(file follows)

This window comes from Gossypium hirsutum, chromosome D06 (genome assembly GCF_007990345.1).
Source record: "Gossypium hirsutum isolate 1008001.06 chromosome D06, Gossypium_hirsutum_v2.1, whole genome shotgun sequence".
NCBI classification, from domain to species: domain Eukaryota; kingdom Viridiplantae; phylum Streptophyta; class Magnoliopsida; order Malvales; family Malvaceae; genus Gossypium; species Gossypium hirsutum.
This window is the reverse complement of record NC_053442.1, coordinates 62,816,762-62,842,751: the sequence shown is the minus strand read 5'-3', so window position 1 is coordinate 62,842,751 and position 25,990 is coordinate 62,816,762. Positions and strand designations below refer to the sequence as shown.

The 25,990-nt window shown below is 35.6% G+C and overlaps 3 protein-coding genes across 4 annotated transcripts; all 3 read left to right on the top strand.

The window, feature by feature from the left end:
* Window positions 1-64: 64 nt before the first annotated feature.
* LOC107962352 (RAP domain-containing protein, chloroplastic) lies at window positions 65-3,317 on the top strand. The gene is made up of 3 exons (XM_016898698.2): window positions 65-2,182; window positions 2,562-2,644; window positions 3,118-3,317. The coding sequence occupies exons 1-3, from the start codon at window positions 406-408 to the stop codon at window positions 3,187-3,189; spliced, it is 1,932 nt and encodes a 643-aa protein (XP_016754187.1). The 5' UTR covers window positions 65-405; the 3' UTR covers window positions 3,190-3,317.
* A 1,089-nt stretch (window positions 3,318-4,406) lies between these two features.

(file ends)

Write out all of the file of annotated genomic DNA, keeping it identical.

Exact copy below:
This window comes from Gossypium hirsutum, chromosome D06 (genome assembly GCF_007990345.1).
Source record: "Gossypium hirsutum isolate 1008001.06 chromosome D06, Gossypium_hirsutum_v2.1, whole genome shotgun sequence".
NCBI classification, from domain to species: domain Eukaryota; kingdom Viridiplantae; phylum Streptophyta; class Magnoliopsida; order Malvales; family Malvaceae; genus Gossypium; species Gossypium hirsutum.
This window is the reverse complement of record NC_053442.1, coordinates 62,816,762-62,842,751: the sequence shown is the minus strand read 5'-3', so window position 1 is coordinate 62,842,751 and position 25,990 is coordinate 62,816,762. Positions and strand designations below refer to the sequence as shown.

The 25,990-nt window shown below is 35.6% G+C and overlaps 3 protein-coding genes across 4 annotated transcripts; all 3 read left to right on the top strand.

The window, feature by feature from the left end:
* Window positions 1-64: 64 nt before the first annotated feature.
* LOC107962352 (RAP domain-containing protein, chloroplastic) lies at window positions 65-3,317 on the top strand. The gene is made up of 3 exons (XM_016898698.2): window positions 65-2,182; window positions 2,562-2,644; window positions 3,118-3,317. The coding sequence occupies exons 1-3, from the start codon at window positions 406-408 to the stop codon at window positions 3,187-3,189; spliced, it is 1,932 nt and encodes a 643-aa protein (XP_016754187.1). The 5' UTR covers window positions 65-405; the 3' UTR covers window positions 3,190-3,317.
* A 1,089-nt stretch (window positions 3,318-4,406) lies between these two features.